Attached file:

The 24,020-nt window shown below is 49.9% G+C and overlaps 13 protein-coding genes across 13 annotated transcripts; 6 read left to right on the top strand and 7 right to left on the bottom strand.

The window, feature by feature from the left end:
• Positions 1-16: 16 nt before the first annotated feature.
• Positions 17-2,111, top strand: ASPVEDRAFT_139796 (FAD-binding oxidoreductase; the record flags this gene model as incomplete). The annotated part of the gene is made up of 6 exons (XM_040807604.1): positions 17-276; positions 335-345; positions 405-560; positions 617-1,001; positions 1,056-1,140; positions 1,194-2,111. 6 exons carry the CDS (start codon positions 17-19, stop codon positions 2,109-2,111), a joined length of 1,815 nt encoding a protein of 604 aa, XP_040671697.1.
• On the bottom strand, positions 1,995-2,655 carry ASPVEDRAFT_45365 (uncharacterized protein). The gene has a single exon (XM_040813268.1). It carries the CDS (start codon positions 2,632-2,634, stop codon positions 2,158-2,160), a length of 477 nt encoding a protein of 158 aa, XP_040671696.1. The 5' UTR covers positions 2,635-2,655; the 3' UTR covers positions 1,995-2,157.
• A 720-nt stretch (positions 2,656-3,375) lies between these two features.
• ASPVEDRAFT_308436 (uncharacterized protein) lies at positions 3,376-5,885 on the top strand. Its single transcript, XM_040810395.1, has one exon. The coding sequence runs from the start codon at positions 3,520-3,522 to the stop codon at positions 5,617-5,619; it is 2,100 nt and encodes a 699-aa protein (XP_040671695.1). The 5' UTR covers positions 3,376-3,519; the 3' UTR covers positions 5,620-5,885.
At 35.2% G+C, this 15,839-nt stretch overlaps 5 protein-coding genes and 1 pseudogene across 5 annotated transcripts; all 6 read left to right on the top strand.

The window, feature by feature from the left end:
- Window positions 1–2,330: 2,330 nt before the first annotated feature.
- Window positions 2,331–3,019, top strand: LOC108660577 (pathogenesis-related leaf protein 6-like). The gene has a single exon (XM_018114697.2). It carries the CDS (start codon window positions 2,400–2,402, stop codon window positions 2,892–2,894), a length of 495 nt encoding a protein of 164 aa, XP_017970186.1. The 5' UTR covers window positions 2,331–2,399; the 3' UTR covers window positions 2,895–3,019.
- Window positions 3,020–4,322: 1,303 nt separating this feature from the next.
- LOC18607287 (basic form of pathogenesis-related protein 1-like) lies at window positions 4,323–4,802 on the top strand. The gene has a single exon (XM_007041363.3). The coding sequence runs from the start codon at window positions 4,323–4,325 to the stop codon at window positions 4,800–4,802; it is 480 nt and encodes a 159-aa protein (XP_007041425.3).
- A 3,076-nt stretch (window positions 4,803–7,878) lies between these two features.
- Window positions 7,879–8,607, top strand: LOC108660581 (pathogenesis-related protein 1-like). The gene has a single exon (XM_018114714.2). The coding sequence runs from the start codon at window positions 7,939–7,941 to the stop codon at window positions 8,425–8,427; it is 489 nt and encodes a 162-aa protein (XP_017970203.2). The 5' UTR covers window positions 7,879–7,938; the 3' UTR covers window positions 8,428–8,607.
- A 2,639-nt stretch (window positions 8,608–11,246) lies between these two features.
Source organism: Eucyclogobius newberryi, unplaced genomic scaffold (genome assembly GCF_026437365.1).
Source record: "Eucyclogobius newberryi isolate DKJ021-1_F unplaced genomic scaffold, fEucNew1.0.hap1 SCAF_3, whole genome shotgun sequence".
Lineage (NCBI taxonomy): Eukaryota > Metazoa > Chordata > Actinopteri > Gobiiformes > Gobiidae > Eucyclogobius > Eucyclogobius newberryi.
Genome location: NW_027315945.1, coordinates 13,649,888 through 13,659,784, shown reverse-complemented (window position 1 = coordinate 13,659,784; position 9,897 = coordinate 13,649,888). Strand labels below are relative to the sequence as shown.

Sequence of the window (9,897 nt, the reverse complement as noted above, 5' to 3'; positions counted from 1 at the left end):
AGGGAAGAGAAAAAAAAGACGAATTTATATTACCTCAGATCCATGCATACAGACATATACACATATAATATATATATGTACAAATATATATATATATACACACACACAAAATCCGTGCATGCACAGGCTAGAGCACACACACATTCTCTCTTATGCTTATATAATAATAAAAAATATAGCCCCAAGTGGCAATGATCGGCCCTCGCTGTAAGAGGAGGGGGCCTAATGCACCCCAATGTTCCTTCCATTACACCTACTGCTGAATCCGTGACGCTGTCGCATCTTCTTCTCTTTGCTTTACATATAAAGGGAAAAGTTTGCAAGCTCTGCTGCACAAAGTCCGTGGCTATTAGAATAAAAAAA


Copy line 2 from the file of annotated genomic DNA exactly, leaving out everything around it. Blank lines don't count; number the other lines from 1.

The window, feature by feature from the left end: